Place bowl back on scale and tare to zero, again.
Pour in buttermilk until it reaches 100 grams. Zero out the scale and pour in the cream until it measures 155 grams.
Remove bowl from scale.
With a fork, blend the ingredients together. Don’t stir – pull the fork toward you and back again as your rotate the bowl. It is more of a blending motion than a stir. Don’t over mix (yes, even GF flours can get tough if over worked).
Pop some starch onto a large board. Starch your hands as well. Drop the dough into the starched board and gently flatten into a simple rectangle.
This is my interpretation of Ruhlman’s method: Fold the dough like a business letter in thirds. Once from bottom to the middle and the then the top to the middle. Turn the dough so that the length is facing you and do that fold again so that you now have a tall square.
If you are adding the optional cheese or herbs – now is the time.
Flatten the dough into a rectangle again and sprinkle the herbs or cheese on the dough. Give it a tiny pat to flatten the sprinkles into the dough, slightly. Fold one more round and if you want to add more cheese or herbs as you fold – go for it.
Flatten once more into a rectangle that is about ½ to ¾ of an inch thick. Using a butter knife or pastry cutter smattered with starch, cut the dough into nine even pieces.
Leaving them square keeps them from being over-handled and uses every scrap of dough. If you want fancier shapes, feel free to use a biscuit cutter or whatever you desire – this is definitely a dough that is happy to turn into any shape you wish.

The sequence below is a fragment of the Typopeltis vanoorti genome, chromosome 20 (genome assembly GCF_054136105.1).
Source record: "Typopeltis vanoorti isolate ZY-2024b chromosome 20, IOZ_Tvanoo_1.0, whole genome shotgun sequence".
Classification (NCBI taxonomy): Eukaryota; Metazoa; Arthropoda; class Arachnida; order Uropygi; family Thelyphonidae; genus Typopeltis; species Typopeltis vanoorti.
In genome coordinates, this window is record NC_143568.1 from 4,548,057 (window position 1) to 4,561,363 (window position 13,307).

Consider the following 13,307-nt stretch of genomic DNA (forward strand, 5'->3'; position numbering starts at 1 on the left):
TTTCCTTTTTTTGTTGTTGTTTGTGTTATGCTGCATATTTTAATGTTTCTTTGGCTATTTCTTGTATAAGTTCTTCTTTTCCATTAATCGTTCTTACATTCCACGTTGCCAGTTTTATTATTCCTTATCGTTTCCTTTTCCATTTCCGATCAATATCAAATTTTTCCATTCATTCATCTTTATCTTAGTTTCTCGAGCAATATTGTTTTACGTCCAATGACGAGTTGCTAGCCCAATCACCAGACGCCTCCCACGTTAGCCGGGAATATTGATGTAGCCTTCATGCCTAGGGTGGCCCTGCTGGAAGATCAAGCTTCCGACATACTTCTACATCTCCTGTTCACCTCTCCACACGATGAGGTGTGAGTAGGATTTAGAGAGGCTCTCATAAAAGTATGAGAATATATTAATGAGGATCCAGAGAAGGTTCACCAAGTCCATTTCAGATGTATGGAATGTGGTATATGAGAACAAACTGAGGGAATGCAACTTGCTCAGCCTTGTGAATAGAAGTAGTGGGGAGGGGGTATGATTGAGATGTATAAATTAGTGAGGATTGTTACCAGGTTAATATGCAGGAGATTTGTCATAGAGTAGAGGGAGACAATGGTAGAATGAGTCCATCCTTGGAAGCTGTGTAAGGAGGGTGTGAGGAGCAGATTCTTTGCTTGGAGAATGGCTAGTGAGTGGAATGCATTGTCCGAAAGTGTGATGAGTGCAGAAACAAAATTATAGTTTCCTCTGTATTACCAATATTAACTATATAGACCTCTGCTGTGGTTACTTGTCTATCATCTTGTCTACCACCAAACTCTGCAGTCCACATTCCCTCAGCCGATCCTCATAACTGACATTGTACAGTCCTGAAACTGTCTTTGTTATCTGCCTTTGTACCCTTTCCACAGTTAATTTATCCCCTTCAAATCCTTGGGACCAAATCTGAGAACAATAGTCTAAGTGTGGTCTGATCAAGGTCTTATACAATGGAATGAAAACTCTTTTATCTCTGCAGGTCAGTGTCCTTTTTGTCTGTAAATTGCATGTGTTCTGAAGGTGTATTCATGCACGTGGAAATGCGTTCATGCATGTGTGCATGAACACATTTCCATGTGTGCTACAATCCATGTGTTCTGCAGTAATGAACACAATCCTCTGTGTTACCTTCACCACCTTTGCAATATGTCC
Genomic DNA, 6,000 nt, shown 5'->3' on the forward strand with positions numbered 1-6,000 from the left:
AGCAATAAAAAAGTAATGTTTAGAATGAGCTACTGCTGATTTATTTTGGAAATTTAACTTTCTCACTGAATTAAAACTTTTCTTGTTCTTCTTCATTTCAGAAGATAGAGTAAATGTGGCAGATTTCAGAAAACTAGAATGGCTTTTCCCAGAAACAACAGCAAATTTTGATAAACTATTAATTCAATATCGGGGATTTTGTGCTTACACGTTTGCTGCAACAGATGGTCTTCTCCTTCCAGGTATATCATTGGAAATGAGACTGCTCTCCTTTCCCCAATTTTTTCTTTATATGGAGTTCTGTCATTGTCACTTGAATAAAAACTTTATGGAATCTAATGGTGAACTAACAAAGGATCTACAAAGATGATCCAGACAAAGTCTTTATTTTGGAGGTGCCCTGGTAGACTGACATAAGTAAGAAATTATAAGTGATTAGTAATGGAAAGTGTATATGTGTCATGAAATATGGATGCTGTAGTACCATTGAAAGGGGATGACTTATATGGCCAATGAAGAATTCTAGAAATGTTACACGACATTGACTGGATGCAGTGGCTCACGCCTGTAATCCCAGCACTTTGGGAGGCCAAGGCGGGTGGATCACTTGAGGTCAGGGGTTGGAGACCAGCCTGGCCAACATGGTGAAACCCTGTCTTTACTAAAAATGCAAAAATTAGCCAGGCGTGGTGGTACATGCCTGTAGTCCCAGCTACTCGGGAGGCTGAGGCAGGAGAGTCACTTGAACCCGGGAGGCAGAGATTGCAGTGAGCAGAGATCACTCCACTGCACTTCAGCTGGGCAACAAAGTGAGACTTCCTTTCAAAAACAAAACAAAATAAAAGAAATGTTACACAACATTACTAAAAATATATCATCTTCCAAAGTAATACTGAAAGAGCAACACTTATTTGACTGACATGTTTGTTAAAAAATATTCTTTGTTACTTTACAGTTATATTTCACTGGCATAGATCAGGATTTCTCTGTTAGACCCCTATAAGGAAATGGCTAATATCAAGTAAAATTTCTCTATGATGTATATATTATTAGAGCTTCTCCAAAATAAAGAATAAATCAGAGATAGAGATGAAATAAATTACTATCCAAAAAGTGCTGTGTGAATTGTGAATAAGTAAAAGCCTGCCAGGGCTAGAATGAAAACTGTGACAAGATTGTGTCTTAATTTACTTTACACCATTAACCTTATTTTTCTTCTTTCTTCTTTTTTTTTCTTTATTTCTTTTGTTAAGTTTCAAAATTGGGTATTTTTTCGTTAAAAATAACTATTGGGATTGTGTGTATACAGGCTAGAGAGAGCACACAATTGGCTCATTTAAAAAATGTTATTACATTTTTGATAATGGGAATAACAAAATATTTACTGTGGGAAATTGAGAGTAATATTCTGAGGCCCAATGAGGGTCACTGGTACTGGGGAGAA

Brush with a little extra cream if you want a brown-ish top. You can add more cheese or herbs to the top after brushing with cream.
Bake for 18-20 minutes until lightly brown or golden-ish.
Notes: work the dough gently – while it is true that GF flours don’t get as tough as AP flour when over mixed, it still can toughen up the end product. Think of mixing with a fork as scraping the dough from one side to the other while you rotate the bowl. Avoid stirring which contributes to over mixing the dough. Use whatever flours or starches make you happy. Weighing flours and other ingredients makes for a way more accurate (and less frustrating) result. It takes about a week or two to get used to using the scale and you will be glad you did – fewer bowls, less flour waste and more accurate results that work well each time no matter which flours you use.